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Sunday, 23 September, 2001, 04:20 GMT 05:20 UK
Three still held over US attacks
Paddington Green police station
The supects are believed to be at Paddington Green police station
Police are continuing to question three people arrested in connection with the terrorist attacks in the United States.

A woman and three men were arrested on Friday after a series of raids across the country and taken to a police station in central London, understood to be the high security Paddington Green.

Scotland Yard have confirmed that a man aged 27 and a 25-year-old woman arrested in Berkshire, and a man in his 40s arrested in Birmingham, are still being held in custody.

A 29-year-old man arrested in west London has been released without charge.

All four were arrested by anti-terrorism officers and questioned under the Terrorism Act 2000, said the spokesman.

Police in Birmingham
Police have taken items from a house in Birmingham

Police have refused to confirm the identites of any of the arrested people.

After the three who remain in custody have been held for 48 hours, police will need to apply to a magistrate for permission to continue questioning them.

An extension of up to five days can be granted by a magistrate, bringing the total time they can be held without charge to one week.

Arrests abroad

In Birmingham on Saturday a single police van was parked on Highgate Street, near the city's Central Mosque.

Residents said police had removed property from a house in Dymoke Street in the Highgate area.

The arrests are the first in Britain, although it was reported that officers raided an address in Brixton, south London, last weekend at the request of the FBI. No arrests were made.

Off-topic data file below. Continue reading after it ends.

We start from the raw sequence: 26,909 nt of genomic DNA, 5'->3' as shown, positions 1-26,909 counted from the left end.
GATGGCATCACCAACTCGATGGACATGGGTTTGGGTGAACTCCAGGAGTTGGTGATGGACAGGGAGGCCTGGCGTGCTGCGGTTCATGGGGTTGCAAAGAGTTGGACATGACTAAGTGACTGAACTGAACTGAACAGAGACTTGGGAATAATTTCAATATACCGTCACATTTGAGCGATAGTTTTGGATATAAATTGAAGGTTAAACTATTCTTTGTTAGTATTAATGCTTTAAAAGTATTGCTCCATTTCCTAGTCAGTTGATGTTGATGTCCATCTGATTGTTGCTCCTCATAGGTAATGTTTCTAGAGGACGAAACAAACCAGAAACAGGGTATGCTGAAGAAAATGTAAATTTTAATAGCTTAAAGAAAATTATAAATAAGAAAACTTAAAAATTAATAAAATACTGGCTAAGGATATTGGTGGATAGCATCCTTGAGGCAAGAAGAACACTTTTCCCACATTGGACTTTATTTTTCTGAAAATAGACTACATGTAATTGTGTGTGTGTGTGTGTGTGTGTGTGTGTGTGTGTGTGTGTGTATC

Metropolitan Police Commissioner Sir John Stevens said on Thursday that some of the estimated 19 hijackers visited Britain before heading to the US to carry out the terrorist attacks.

BBC correspondent Margaret Gilmore said: "The hijackers came through several months ago, but security sources said there could be others still here who helped with travel arrangements, with funding and with communications."

Other European countries are continuing their investigations into the hijackers responsible for last week's attacks, their possible associates and their sources of funding.

Belgian police arrested two men and seized a huge store of chemicals in their Brussels flat.


The police raid, which was made on Thursday night but only revealed on Saturday, was linked by the Belgian prosecutor's office to the earlier arrest of two suspected Islamic militants.

Seven people have been arrested in France. German police have arrested one man and issued photographs of two others wanted for questioning.

At least 50 people have been arrested by the FBI in the US in connection with the attacks.

On Friday evening federal prosecutors said they had charged a man with trying to fly into Chicago with an illegal passport and airline uniforms on the day of the hijacking attacks.

Thirty-three other people in the US have been charged with immigration violations. Department of Justice officials believe many of them may have information about the hijackings.

The BBC's Andy Tighe
"The entire police force is on a high state of alert"
The BBC's Caroline Thomsett
"Up to 100 names have been passed on to British intelligence officers"
The BBC's Sean Brickell at Scotland Yard
"Investigations are ongoing"
See also:

22 Sep 01 | Scotland
Peace rally opposes US strikes
22 Sep 01 | Business
Terror attacks shares probe
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